By letting the other player push farther up the field and take larger angles on your team, more of your focus is on the players that moved up.  Let’s just say this was on the dorito side or tape. Now your teammates on the other side of the field, most likely the snake side will have to focus on these players.  In turn this takes pressure off the snake side opponents giving them a greater chance to push up their side as well.

This skill mainly helps control the field and prevent the other team from capitalizing on the time your gun is down to take a field or zone control advantage.

If you maintain control through reloading, you can use this to wrap on them, push further up the field and give YOUR team the advantage!

 

How to Learn to Reload with your Gun Up

So hopefully you’ve grasped why this skill is important and how it can make you a better player.

Here are some things to learn.

  • Muscle memory and the movement
  • Timing when you need to reload before your hopper is empty
  • Shooting so you don’t have pressure podding.
  • So what’s the best way to learn?

 

Practice.  Muscle memory is the main factor in developing this skill set.

Doing this at home is beneficial because you can repeat the action many times in a short time period.  You’ll learn and develop the muscle memory faster than reloading so infrequently while playing. Also you may forget while playing, helping you develop bad habits.

The best practice however is playing.  Start practicing and building those good habits on the field.  Even if you don’t think you need to reload with your gun up where you are, use the opportunity to practice.  However I’d recommend practicing the motions and getting it down at home too.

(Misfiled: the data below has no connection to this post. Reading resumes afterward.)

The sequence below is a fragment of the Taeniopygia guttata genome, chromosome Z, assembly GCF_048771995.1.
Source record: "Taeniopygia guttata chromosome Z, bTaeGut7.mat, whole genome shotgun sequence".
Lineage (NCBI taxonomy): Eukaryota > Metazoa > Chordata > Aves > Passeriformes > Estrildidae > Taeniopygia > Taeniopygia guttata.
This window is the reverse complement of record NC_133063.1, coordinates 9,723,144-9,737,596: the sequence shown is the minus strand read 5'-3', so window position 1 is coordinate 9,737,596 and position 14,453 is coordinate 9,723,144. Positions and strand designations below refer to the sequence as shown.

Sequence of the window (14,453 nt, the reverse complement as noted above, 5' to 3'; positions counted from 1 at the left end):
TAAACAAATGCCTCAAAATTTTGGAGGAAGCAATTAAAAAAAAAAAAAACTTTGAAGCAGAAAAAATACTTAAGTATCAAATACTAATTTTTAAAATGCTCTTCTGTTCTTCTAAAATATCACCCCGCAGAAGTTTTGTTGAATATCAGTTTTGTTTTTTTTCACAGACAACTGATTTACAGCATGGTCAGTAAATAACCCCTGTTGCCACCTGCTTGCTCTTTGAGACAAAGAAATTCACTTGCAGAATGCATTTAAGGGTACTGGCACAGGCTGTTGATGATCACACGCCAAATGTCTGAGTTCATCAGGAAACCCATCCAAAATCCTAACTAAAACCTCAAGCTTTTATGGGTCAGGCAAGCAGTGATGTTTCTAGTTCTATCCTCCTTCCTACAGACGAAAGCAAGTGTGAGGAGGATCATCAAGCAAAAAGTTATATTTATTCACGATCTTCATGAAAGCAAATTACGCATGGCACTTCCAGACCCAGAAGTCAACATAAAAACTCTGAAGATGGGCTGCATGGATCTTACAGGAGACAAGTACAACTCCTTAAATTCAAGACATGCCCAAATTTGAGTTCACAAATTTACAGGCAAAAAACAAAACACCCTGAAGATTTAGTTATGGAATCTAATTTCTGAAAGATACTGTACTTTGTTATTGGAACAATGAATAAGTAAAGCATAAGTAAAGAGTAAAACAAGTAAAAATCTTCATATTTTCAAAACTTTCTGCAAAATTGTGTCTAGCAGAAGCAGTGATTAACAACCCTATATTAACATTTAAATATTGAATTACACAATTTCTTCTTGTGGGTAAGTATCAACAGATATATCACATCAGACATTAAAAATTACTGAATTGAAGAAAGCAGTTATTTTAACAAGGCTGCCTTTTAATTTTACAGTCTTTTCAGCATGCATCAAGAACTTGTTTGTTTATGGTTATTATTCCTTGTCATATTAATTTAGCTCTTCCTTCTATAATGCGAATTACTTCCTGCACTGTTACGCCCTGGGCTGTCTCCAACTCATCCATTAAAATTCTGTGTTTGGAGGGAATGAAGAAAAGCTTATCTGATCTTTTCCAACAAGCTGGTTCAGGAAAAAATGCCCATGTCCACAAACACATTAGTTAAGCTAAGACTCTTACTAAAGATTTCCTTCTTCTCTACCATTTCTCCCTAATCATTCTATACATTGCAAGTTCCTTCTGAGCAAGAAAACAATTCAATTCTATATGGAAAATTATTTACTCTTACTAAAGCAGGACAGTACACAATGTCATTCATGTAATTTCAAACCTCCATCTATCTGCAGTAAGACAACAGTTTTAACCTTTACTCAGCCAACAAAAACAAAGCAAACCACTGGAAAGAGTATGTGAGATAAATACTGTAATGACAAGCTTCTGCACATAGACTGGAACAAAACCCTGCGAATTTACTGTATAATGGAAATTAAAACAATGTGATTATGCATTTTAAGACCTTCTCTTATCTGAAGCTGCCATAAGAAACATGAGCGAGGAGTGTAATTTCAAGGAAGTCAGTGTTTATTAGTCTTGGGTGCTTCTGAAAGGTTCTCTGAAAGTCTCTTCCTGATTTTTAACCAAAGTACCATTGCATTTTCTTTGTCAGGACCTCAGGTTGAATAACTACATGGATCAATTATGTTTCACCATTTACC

Practicing at Home

You can start practicing at home if you really want to start learning.  However this method can take awhile because after each pod you’ll have to empty your loader. Try getting together a pod or two of old paintballs, and set up your equipment.  Practice like you normally would play, with the pods in your pack.

With your gun up, take a pod out and load your hopper trying to keep your eyes downfield.  It may take some practice and repetitions to be able to not lower or take your eyes away. Look if you have to but as you start to develop the muscle memory try to not move your gun down at all.

You can do this along a corner of a wall to simulate a bunker.  Try doing it both while standing and on one knee.

 

Reloading Tips

Shoot just before podding

Here is a simple tip to help take off pressure while dumping your pod into your paintball loader.  This is especially effective with ramping and to keep an opponent in who you’ve been gun fighting with or is trying to take control of a zone.

After you grab your pod, open it and are about to dump it in your hopper, shoot a short lane just before and as you reload.  This will keep your opponent in and the pressure off while you focus on not missing your loader. It helps maintain control of that player a little more in case he would come out or snapshoot at you while you’re multitasking and shooting your gun with one hand.

 

Lids and Speed Feeds

If your loader uses a standard lid, you should open your lid before reaching pack for a pod.  If you retrieve a pod first, opening the lid with a pod in your hand can be difficult and make you a bigger target out of your bunker.

Speedfeeds have become really popular over the last 5 or 6 years.  Instead of a lid, the loader mouth has teeth that help prevent balls from spilling out.  This eliminates the need for a lid, and makes it faster and easier to reload. Speedfeeds are attachments that can be bought and used on most loaders.  The only downside to them is during rain/bad conditions and spilling some paint.

 

What’s Next?

Keep practicing, playing and improving!  This is a fundamental skill you’ll build off of in the future.  If you can learn and use this skill while you play, it will probably help your game more than you’ll realize.  You may even find yourself podding while running to your next bunker!

Reloading while shooting can help you keep control of your zone and push up the field, instead of losing control and letting the other team take the advantage.